From Substance Dependence to Addiction: Impact of a Conceptual Shift on Therapeutic Approaches?

Author(s): Michel Reynaud, Laurent Karila

Journal Name: Current Pharmaceutical Design

Volume 17 , Issue 14 , 2011

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Switching from the concept of substance or alcohol dependence to that of addiction has profoundly modified our ways of approaching, treating and organizing the care of this disease. This more complex and subtle approach gives less importance to the substance and its effects and focuses more on the initiation of pathological behavior. It is important to keep in mind that the addictive process associates a substance (more or less addictive), an individual (more or less vulnerable) and an environment (more or less condoning). Today, it is no longer possible to consider that a drug acts on only one receptor or one system. Current understanding of inner regulation mechanisms integrates the interactions between the various stimulated brain pathways. Addiction treatments which should benefit from advances in genetics, neuropsychology and neuroimaging could be increasingly individualized in the years to come. The “addictology” approach has triggered thinking about other therapeutic approaches such as modification of therapeutic objectives toward “risk reductions” or applying this model to behavioral addictions (food, sex, sport, gaming…)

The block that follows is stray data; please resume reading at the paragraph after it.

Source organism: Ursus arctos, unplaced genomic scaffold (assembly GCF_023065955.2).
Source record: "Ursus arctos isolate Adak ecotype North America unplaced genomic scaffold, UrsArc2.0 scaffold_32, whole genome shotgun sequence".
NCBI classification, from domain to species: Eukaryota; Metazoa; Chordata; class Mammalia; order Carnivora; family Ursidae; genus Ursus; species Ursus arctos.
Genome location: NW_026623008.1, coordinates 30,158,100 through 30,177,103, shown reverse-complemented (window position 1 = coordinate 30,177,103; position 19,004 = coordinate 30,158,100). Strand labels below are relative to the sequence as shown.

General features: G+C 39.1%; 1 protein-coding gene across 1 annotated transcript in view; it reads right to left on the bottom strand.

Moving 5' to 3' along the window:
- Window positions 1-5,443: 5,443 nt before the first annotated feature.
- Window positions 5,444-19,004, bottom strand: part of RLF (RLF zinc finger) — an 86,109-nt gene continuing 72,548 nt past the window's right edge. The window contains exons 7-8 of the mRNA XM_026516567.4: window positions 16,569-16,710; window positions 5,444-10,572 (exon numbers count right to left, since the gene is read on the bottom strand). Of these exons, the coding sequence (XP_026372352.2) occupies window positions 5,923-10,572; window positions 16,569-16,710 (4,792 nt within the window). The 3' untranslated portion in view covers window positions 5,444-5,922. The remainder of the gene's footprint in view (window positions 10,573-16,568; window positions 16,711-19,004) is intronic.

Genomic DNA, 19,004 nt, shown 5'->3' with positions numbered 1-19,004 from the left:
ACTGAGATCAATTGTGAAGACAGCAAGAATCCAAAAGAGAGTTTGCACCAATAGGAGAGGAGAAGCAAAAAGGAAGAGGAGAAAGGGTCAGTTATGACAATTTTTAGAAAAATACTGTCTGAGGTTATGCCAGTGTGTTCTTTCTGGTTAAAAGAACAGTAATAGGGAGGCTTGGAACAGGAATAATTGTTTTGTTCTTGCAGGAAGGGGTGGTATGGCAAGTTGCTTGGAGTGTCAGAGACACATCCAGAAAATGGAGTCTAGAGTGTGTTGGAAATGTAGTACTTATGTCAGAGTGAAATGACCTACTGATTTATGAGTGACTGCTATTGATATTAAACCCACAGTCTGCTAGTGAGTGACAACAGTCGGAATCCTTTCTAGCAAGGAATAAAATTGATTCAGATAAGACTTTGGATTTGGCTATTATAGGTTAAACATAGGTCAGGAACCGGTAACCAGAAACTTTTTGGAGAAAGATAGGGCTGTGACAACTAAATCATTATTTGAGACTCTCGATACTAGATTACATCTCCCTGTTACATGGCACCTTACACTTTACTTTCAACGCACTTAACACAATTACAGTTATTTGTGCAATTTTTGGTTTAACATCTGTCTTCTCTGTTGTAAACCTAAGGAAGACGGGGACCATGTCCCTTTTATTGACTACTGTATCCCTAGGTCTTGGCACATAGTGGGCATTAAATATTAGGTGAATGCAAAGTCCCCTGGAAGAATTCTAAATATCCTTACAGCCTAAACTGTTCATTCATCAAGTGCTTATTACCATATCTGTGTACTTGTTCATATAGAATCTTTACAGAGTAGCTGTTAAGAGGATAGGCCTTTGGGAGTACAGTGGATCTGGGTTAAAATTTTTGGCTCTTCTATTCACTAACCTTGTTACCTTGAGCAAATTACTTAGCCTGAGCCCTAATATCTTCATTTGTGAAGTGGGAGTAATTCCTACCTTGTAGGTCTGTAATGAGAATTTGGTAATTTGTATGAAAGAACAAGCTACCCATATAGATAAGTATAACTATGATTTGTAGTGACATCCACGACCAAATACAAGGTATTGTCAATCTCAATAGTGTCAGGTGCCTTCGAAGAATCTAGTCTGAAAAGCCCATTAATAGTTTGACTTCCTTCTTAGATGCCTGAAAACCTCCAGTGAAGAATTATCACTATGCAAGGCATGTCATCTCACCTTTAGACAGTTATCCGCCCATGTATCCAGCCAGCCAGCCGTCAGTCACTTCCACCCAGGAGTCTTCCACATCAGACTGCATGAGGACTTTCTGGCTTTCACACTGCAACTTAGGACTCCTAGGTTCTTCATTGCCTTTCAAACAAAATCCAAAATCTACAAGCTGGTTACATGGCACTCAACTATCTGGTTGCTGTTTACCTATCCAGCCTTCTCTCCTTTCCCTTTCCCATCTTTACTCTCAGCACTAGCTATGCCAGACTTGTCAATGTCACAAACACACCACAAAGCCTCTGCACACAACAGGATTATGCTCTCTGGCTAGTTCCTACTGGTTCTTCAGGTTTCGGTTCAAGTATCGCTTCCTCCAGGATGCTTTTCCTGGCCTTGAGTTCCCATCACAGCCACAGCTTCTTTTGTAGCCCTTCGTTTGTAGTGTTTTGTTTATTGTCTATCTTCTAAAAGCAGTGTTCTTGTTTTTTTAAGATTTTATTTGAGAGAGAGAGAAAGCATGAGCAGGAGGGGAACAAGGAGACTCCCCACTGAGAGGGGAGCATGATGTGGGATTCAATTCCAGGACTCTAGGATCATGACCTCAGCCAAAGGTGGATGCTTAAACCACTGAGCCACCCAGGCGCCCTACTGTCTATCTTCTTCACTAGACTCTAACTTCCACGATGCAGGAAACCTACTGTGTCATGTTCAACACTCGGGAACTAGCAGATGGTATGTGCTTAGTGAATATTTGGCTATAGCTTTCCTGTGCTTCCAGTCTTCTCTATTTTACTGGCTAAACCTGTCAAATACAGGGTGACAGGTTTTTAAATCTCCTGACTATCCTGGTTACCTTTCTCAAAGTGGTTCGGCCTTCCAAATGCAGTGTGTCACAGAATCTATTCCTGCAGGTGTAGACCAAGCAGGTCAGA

Keywords: Addiction, individual vulnerability, behavioural, environment, DSM-V, neuropsychology, neuroimaging, addictology, vulnerable, polysubstance, epigenetic, psychology, acetylcholine, neurokinine, glutamate, medications, diagnostic, pertinent, polymorphisms

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Article Details

Year: 2011
Published on: 01 March, 2012
Page: [1321 - 1322]
Pages: 2
DOI: 10.2174/138161211796150800
Price: $65

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